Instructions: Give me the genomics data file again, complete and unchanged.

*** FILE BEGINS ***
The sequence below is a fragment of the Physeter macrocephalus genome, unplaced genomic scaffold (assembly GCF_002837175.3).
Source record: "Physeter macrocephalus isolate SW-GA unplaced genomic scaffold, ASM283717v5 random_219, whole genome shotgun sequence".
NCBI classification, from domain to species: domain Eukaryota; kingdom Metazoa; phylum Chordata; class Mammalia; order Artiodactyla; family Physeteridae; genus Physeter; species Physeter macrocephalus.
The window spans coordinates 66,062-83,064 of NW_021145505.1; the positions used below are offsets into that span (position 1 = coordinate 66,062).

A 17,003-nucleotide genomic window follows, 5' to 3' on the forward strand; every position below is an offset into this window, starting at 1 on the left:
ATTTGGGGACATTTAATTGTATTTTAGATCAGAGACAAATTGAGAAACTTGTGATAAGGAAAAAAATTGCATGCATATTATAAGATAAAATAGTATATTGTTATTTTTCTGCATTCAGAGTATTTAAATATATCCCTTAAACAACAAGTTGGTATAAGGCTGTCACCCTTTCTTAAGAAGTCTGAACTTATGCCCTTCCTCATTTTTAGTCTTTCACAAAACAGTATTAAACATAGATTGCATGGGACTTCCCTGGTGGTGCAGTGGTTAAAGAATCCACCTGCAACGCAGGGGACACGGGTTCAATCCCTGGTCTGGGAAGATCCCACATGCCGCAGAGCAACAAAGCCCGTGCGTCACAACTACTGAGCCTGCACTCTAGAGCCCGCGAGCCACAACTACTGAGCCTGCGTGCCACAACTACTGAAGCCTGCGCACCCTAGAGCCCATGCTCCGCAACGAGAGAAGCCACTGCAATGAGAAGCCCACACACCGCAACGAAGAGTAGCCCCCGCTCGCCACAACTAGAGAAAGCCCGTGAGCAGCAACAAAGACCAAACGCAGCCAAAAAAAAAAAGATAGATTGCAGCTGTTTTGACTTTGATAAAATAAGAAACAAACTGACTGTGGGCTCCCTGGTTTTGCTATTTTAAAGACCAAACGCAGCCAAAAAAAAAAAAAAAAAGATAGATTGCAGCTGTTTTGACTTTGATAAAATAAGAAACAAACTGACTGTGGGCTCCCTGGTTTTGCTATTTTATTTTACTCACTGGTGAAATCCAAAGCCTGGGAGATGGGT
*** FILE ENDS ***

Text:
The sequence below is a fragment of the Physeter macrocephalus genome, unplaced genomic scaffold (assembly GCF_002837175.3).
Source record: "Physeter macrocephalus isolate SW-GA unplaced genomic scaffold, ASM283717v5 random_219, whole genome shotgun sequence".
NCBI classification, from domain to species: domain Eukaryota; kingdom Metazoa; phylum Chordata; class Mammalia; order Artiodactyla; family Physeteridae; genus Physeter; species Physeter macrocephalus.
The window spans coordinates 66,062-83,064 of NW_021145505.1; the positions used below are offsets into that span (position 1 = coordinate 66,062).

A 17,003-nucleotide genomic window follows, 5' to 3' on the forward strand; every position below is an offset into this window, starting at 1 on the left:
ATTTGGGGACATTTAATTGTATTTTAGATCAGAGACAAATTGAGAAACTTGTGATAAGGAAAAAAATTGCATGCATATTATAAGATAAAATAGTATATTGTTATTTTTCTGCATTCAGAGTATTTAAATATATCCCTTAAACAACAAGTTGGTATAAGGCTGTCACCCTTTCTTAAGAAGTCTGAACTTATGCCCTTCCTCATTTTTAGTCTTTCACAAAACAGTATTAAACATAGATTGCATGGGACTTCCCTGGTGGTGCAGTGGTTAAAGAATCCACCTGCAACGCAGGGGACACGGGTTCAATCCCTGGTCTGGGAAGATCCCACATGCCGCAGAGCAACAAAGCCCGTGCGTCACAACTACTGAGCCTGCACTCTAGAGCCCGCGAGCCACAACTACTGAGCCTGCGTGCCACAACTACTGAAGCCTGCGCACCCTAGAGCCCATGCTCCGCAACGAGAGAAGCCACTGCAATGAGAAGCCCACACACCGCAACGAAGAGTAGCCCCCGCTCGCCACAACTAGAGAAAGCCCGTGAGCAGCAACAAAGACCAAACGCAGCCAAAAAAAAAAAGATAGATTGCAGCTGTTTTGACTTTGATAAAATAAGAAACAAACTGACTGTGGGCTCCCTGGTTTTGCTATTTTAAAGACCAAACGCAGCCAAAAAAAAAAAAAAAAAGATAGATTGCAGCTGTTTTGACTTTGATAAAATAAGAAACAAACTGACTGTGGGCTCCCTGGTTTTGCTATTTTATTTTACTCACTGGTGAAATCCAAAGCCTGGGAGATGGGT